# Question Video: Representing the Area Under a Given Section of a Curve Using a Riemann Sum Mathematics • Higher Education

Represent the area under the curve of the function π(π₯) = π₯Β² + 2π₯ + 1 on the interval [0, 3] in sigma notation using a right Riemann sum with π subintervals.

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### Video Transcript

Represent the area under the curve of the function π of π₯ is equal to π₯ squared plus two π₯ plus one on the closed interval from zero to three in sigma notation using a right Riemann sum with π subintervals.

The question gives us a quadratic function π of π₯. We need to represent the area of the curve of this function on the closed interval from zero to three in sigma notation by using a right Riemann sum with π subintervals. Letβs start by recalling what we mean by a right Riemann sum.

By using a right Riemann sum, we can approximate the area under the curve of a function π of π₯ on the closed interval from π to π with π subintervals as the sum from π equals one to π of Ξπ₯ times π evaluated at π₯ π, where Ξπ₯ will be our subinterval width. This will be the length of our interval divided by the number of subintervals. So we have Ξπ₯ is equal to π minus π divided by π. And since weβre taking a right Riemann sum, we want our sample points to be the right endpoints of our subintervals. In this case, π₯ π will be equal to π plus Ξπ₯ times π.

Since we want to estimate the area under the curve of the function π of π₯ is equal to π₯ squared plus two π₯ plus one on the closed interval from zero to three by using our Riemann sum, weβll set our function π of π₯ to be π₯ squared plus two π₯ plus one, our value of π to be zero, and our value of π to be equal to three.

Weβre now ready to find the value of Ξπ₯. Remember, Ξπ₯ will be π minus π divided by the number of subintervals π. In our question, weβre told to use π subintervals. So we get Ξπ₯ is equal to three minus zero divided by π. And we can simplify this to just be three divided by π.

Now that we found the value of Ξπ₯, we can find an expression for each of our sample points π₯ π. So by using the fact that π is equal to zero and Ξπ₯ is equal to three over π, we get that π₯ π is equal to zero plus three over π times π. And weβll simplify this to get three π divided by π.

Now that we found expressions for Ξπ₯ and π₯ π and we know our function π of π₯, we can use these in our Riemann sum to approximate the area under our curve. Substituting in our expressions for Ξπ₯ and π₯ π, we get the sum from π equals one to π of three over π times π evaluated at three π divided by π. Remember, our function π of π₯ is π₯ squared plus two π₯ plus one. So we need to substitute this expression for π₯ into our function. Doing this, we get the sum from π equals one to π of three over π times three π over π all squared plus two times three π over π plus one.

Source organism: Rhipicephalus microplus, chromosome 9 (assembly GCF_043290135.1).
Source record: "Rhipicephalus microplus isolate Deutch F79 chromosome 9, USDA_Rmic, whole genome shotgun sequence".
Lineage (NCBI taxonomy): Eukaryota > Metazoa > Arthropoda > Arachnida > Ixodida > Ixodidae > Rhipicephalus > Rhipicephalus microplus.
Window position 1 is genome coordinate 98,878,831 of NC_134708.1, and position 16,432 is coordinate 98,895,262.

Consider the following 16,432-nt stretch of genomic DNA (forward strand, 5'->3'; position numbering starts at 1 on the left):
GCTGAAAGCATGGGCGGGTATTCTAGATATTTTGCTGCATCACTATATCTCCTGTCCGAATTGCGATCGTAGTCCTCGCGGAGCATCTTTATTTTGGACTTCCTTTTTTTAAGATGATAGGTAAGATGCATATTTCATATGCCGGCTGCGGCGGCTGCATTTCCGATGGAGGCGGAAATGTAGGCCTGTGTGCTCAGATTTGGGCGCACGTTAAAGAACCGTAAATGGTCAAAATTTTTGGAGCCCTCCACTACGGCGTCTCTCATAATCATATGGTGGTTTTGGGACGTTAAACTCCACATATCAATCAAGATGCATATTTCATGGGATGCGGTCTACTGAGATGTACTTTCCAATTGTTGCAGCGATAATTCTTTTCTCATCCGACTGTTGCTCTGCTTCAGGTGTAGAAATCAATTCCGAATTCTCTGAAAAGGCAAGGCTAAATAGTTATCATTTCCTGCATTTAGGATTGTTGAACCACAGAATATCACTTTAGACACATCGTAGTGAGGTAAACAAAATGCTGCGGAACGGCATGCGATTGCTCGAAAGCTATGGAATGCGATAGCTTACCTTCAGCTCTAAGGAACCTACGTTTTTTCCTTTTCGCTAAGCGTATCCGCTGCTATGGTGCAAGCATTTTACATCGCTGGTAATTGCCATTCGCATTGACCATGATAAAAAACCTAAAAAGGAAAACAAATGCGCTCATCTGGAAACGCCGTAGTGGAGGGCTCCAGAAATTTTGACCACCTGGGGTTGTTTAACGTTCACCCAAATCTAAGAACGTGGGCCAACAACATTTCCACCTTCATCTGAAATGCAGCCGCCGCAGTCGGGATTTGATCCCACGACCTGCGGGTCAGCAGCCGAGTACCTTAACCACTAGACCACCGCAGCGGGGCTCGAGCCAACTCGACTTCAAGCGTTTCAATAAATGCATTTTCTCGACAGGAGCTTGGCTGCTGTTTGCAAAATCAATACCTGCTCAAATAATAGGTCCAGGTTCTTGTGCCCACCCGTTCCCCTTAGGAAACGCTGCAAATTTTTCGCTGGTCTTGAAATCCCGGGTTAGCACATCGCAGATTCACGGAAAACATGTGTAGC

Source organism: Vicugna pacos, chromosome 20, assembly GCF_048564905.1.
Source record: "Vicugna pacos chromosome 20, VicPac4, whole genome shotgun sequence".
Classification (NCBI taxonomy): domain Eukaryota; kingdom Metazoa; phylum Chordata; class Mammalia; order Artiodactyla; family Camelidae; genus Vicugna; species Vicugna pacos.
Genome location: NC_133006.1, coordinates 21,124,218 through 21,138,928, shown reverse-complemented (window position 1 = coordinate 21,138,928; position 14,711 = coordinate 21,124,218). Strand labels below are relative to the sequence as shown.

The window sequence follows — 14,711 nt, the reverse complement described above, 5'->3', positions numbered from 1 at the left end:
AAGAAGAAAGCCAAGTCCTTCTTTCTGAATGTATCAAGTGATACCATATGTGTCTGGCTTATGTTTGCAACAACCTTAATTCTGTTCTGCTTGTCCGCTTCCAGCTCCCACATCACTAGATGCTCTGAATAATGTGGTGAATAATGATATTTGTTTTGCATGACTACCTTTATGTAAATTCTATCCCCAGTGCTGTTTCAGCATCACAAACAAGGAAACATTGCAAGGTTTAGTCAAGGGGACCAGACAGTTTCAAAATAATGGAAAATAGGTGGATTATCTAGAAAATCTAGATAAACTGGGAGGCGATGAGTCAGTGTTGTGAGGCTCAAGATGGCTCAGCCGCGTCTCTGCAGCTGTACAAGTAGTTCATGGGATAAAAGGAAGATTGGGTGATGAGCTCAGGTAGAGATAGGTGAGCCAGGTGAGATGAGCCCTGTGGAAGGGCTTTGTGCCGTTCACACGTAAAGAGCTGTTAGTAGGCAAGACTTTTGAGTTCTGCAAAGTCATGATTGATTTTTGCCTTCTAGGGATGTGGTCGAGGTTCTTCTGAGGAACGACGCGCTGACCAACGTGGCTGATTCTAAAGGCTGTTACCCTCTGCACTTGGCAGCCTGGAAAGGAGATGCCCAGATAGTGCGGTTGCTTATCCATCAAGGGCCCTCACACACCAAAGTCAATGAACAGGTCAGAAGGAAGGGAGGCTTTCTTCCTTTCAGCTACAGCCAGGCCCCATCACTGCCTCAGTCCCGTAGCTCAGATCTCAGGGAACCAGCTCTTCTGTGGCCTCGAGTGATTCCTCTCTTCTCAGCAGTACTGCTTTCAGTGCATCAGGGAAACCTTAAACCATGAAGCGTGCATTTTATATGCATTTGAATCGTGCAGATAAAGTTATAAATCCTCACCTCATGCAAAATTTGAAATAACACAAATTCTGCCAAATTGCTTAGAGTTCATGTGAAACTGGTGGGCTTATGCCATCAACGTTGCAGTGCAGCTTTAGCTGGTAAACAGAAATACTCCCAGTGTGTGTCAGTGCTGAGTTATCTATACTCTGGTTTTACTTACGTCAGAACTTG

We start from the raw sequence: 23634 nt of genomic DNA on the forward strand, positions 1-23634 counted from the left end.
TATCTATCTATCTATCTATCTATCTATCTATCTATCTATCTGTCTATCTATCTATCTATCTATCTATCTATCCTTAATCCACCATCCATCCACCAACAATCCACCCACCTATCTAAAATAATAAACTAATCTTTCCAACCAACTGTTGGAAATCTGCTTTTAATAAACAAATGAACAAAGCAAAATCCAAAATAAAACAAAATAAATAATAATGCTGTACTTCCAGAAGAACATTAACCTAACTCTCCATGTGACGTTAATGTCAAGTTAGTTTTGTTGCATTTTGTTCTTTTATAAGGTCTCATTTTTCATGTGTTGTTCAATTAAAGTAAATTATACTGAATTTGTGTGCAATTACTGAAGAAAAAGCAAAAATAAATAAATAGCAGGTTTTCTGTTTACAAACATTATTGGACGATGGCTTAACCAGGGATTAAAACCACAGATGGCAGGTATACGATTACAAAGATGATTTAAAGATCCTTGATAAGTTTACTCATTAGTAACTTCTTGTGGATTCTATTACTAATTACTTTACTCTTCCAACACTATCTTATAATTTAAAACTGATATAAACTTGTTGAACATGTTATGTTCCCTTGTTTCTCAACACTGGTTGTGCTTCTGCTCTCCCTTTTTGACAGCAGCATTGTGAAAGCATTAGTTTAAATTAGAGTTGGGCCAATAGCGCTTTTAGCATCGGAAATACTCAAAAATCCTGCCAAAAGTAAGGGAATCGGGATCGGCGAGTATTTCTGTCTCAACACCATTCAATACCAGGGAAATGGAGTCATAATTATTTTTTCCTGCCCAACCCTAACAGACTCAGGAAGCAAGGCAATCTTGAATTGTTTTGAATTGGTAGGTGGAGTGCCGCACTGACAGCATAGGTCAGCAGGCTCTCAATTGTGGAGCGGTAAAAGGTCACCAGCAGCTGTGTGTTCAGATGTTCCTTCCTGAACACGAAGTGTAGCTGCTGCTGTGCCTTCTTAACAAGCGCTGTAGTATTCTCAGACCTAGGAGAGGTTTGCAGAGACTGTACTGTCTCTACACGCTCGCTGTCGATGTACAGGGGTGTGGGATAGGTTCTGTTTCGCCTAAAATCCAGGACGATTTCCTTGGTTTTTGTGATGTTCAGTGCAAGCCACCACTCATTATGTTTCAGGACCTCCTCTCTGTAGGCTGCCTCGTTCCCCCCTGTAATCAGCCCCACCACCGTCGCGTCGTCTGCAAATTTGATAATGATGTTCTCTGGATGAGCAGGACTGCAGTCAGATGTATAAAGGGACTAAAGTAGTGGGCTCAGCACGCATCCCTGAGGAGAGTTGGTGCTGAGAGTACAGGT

We could leave our answer like this. However, our series has π from one to π, so our value of π is varying. However, inside of our series, our value of π is not varying; itβs a constant. So we can take it outside of our series. So we can use this to simplify our series. Weβll start by taking the constant factor of three over π outside of our series. So this gives us three over π times the sum from π equals one to π of three π over π all squared plus two times three π over π plus one.

Letβs now simplify our summand. Weβll start by distributing the square over the first term in our summand. This gives us nine π squared divided by π squared. Next, we can simplify the second term in our summand since two times three π divided by π is six π divided by π. So our new summand is nine π squared divided by π squared plus six π divided by π plus one.

And thereβs one more piece of simplification we can do. Remember, our value of π inside of this series is a constant. So we could simplify our summand by multiplying it by π squared. Of course then our answer will be wrong by a factor of π squared. So weβll just divide our entire answer by π squared. This gives us the following expression, and we can simplify. One over π squared times three over π is equal to three over π cubed. So the coefficient of our series is three over π cubed.

Next, weβll distribute π squared over our parentheses and then simplify each term. Doing this, we get a new summand of nine π squared plus six ππ plus π squared. And since π is a constant, weβll rearrange our second term inside of our summand to be six ππ. And this gives us our final answer.

Therefore, we were able to approximate the area under the curve of the function π of π₯ is equal to π₯ squared plus two π₯ plus one on the closed interval from zero to three by using a right Riemann sum with π subintervals. We got this area was approximately equal to three over π cubed times the sum from π equals one to π of nine π squared plus six ππ plus π squared.